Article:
Just like every individual, every country has its own journey. The journey is, without a doubt, the most important aspect because there is no destination or end goal for a country. It has to keep going. Here, we talk about Chile, a country that has seen its fair share of ups and downs, with a journey to remember. Here, we try to point out specifically, those few moments in its history which have actually shaped the course for the future.
Latin America, a continent overpowered by political fomentation and social unrest, has led to the creation of states which are run by only a few individuals. Most states are witnessing a huge problem of power and wealth disparity, but the bigger problem is that numerous methods have failed to curb such problems. Chile also seems to be in the same zone as its neighbours. However, there are certain things that it has done differently over the last three decades. This has made the country distinct and a potential role model for the other Latin American countries (in both good and bad ways).
Let us start at the beginning. It all started with the advent of the very charismatic military leader, Pinochet. Pinochet came into power after carrying out a coup on September 11, 1973, and he presided over Chile until 1990. However, what is interesting about this military dictator is that he turned the tide by building a nation on the foundation of strong economic reforms.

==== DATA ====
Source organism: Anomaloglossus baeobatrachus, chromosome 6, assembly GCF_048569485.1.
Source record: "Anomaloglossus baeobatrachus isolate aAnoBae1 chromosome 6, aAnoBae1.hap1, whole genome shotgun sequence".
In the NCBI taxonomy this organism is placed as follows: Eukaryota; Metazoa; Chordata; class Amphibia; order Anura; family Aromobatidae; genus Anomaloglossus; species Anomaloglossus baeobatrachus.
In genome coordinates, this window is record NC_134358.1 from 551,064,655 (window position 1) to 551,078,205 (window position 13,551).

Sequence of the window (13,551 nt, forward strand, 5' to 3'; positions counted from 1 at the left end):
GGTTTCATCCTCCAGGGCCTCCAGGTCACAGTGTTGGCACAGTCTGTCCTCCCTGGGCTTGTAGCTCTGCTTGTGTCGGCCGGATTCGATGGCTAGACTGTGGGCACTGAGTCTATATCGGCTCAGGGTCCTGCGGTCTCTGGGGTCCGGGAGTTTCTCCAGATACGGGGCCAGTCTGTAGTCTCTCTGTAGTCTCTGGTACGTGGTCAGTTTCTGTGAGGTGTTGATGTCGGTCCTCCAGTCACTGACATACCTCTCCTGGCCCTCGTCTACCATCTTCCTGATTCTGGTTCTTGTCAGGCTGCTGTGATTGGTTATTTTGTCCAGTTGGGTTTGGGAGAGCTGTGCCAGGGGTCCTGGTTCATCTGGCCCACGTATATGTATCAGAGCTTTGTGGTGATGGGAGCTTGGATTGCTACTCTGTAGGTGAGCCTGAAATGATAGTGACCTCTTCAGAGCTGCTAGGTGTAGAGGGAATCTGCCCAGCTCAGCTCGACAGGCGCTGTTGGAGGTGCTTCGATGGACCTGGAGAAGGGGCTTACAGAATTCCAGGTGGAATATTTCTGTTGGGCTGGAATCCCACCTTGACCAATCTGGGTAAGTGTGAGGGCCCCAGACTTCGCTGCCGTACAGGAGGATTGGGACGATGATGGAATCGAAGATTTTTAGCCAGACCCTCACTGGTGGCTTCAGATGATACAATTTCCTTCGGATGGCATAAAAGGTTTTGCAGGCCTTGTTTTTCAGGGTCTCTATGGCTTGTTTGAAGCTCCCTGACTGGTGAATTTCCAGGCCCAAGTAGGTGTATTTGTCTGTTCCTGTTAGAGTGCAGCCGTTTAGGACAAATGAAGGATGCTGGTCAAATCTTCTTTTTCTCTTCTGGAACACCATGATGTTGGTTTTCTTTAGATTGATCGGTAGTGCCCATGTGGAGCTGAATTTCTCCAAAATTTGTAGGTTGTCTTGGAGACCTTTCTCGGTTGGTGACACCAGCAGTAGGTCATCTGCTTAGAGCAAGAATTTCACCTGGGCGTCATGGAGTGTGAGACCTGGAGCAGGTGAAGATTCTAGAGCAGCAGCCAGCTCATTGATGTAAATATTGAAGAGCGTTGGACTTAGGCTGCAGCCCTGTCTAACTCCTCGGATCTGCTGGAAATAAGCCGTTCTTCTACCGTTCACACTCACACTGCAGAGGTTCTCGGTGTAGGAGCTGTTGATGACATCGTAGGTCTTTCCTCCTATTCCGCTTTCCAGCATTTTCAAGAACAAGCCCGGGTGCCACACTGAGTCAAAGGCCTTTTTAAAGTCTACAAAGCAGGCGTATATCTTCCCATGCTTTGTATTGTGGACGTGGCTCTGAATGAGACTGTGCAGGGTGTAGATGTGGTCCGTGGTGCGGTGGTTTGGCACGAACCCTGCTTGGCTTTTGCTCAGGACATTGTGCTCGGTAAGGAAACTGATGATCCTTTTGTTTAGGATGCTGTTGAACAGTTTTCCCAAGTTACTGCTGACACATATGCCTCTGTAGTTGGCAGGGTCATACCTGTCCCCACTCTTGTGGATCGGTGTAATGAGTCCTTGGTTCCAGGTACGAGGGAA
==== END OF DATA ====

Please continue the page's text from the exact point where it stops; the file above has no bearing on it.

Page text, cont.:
He began with the massive movement of privatisation. And he implemented privatisation successfully even before Thatcher or Reagan. From education to prison to highways, everything was given to private companies. And business was fuelled with aggressive free trade and huge foreign investments. Unlike countries such as Venezuela or Colombia, Chile was a safe bet for western Europeans and Americans, who back then were looking for potential avenues for investment abroad. The way Pinochet implemented his vision is something that till date is a matter of awe for experts all over the globe. Being an emerging nation back then, it had evidently harnessed the benefits of free trade, making the policies attractive for others to follow. Yet, even though this early dive into market-oriented reforms was pretty useful in giving people vast opportunities, Pinochet was still not loved by his nation. It was probably because he was, after all, a military dictator. His political ambition of gaining absolute power as the dictator of Chile made him less likeable to his countrymen. The social restrictions on the people were immense. Pinochet had successfully cancelled all elections and declared himself the supreme leader. Strict monitoring and regulatory laws in place curbed the powers of the media and also of his opponents.